Shortly after the September 11 terrorist attacks, then-Attorney General John Ashcroft announced a "paradigm of prevention," by which the Justice Department would aggressively use federal law to take "suspected terrorists" off the streets. As he later admitted in his book Never Again, however, Ashcroft and those he oversaw had no idea where the next terrorist threat might lie. So the government locked up more than 5,000 foreign nationals in anti-terrorism preventive detention in the first two years after 9/11--not one of whom stands convicted of a terrorist offense today.
Most were locked up using immigration law. But when the government suspected a US citizen, immigration law was no help. So the Ashcroft Justice Department turned to the "material witness" law, which applies to citizens, and twisted it for ends it was never designed to serve--to lock up people "for investigation" even where the government lacked probable cause to believe they had engaged in criminal activity.
Abdullah al-Kidd was one of the many locked up under this law. A US citizen born in Wichita and once a star running back for the University of Idaho, al-Kidd was arrested as a material witness in 2003 and spent more than a year living under strict, parole-like conditions. He was never called to testify in any proceeding. Like many others, he was never charged with criminal conduct. He was a victim of Ashcroft's "paradigm of prevention."
Al-Kidd sued, and in September the US Court of Appeals for the Ninth Circuit in San Francisco ruled that Ashcroft could be held personally responsible for this policy. This is a landmark decision for two reasons: it declares a central aspect of Ashcroft's policy clearly illegal, and it insists that accountability extends to those who authorize illegal policies, not just to the foot soldiers who carry them out.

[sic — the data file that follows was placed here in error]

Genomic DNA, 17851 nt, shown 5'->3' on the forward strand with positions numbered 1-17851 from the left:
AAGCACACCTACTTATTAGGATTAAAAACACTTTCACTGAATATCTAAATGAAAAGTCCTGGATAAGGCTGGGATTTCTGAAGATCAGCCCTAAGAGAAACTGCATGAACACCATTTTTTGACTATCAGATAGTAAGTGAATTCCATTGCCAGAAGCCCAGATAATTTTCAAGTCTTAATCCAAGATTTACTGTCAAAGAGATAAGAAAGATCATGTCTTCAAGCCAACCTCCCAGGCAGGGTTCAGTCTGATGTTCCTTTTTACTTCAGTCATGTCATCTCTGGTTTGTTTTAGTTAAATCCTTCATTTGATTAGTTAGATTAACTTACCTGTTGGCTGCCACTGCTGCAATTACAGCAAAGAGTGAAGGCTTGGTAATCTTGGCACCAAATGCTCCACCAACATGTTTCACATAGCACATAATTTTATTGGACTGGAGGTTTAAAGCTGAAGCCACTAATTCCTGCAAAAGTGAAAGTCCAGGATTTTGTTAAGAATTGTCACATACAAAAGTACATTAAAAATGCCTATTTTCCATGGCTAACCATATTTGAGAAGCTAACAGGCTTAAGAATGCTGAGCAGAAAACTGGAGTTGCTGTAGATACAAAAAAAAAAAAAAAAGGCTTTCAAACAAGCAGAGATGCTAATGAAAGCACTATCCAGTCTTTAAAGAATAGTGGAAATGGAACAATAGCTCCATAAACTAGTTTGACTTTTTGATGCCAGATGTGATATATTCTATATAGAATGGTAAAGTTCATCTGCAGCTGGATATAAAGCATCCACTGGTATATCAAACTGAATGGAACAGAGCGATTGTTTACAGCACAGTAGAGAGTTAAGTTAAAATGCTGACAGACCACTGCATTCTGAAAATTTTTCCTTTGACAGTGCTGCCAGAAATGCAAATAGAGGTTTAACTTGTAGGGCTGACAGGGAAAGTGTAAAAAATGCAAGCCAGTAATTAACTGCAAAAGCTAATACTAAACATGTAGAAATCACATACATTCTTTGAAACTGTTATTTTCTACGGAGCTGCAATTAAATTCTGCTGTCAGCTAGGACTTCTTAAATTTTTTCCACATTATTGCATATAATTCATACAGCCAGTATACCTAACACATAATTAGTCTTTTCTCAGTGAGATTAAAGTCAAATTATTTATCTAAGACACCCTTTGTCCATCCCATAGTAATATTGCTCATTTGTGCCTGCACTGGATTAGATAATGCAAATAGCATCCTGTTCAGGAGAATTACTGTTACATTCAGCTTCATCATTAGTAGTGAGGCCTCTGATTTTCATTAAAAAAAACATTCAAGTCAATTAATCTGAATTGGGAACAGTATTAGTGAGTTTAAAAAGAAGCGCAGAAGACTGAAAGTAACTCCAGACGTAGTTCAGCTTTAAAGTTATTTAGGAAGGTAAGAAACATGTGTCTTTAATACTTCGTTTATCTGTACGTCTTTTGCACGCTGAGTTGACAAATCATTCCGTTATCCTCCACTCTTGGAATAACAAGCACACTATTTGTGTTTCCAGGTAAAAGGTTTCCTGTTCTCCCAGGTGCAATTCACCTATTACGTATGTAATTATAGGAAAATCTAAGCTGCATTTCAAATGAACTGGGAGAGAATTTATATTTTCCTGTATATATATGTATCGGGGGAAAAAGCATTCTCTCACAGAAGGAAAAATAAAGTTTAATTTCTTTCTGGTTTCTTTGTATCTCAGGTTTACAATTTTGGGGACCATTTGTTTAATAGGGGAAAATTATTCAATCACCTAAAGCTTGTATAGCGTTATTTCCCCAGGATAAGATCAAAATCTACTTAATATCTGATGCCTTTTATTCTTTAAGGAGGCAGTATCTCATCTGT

Al-Kidd was subjected to an FBI investigation after 9/11; he was, after all, a Muslim. But the FBI found no evidence that he had engaged in criminal activity. That should have been the end of the matter. But when al-Kidd decided to go to Saudi Arabia in 2003 to study Arabic and Islamic law, he again aroused the government's suspicions.
So it turned to the material witness law, which allows for the imprisonment of a witness when it can be established that the witness's testimony is relevant to a criminal investigation or trial and that the witness is likely to flee if subpoenaed. Properly used, the law has a legitimate purpose; but it is vulnerable to being abused as a ruse for detaining people for whom the government lacks probable cause of criminal activity. Under Ashcroft, that abuse became official Justice Department policy. Al-Kidd was arrested purportedly in connection with the criminal trial of Sami al-Hussayen, a University of Idaho student prosecuted by the government for allegedly providing material support to terrorists by running a website with links to other websites featuring jihadist rhetoric. Al-Hussayen was acquitted of those charges. Al-Kidd was never called to testify in that trial or any other.
When al-Kidd sued Ashcroft, Ashcroft argued that the case should be dismissed at the outset. He maintained that he'd played no personal role in al-Kidd's detention; that the law against using material-witness authority for investigative purposes was not sufficiently clear; and that he should be immune under a doctrine that guards prosecutors from civil suits for their prosecutorial decisions.
The court of appeals, in a decision written by a George W. Bush nominee, rejected all of these arguments. It declared that Ashcroft could be held responsible for injuries inflicted pursuant to his stated policy of using the material witness law to round up suspected terrorists. And it ruled that exploiting the law to lock up suspects for investigative or preventive purposes when probable cause of criminal activity is lacking is clearly unconstitutional under the Fourth Amendment.
The decision is significant not only for al-Kidd but for all who might be deemed "suspicious" after a future terrorist attack. It puts government officials on notice that "preventive" measures must respect fundamental constitutional guarantees, and that when they do not, accountability will go to the top. Those are lessons that could profitably be applied more broadly, especially to those who authorized torture, as we begin to account for the wrongs committed in the name of the "war on terror."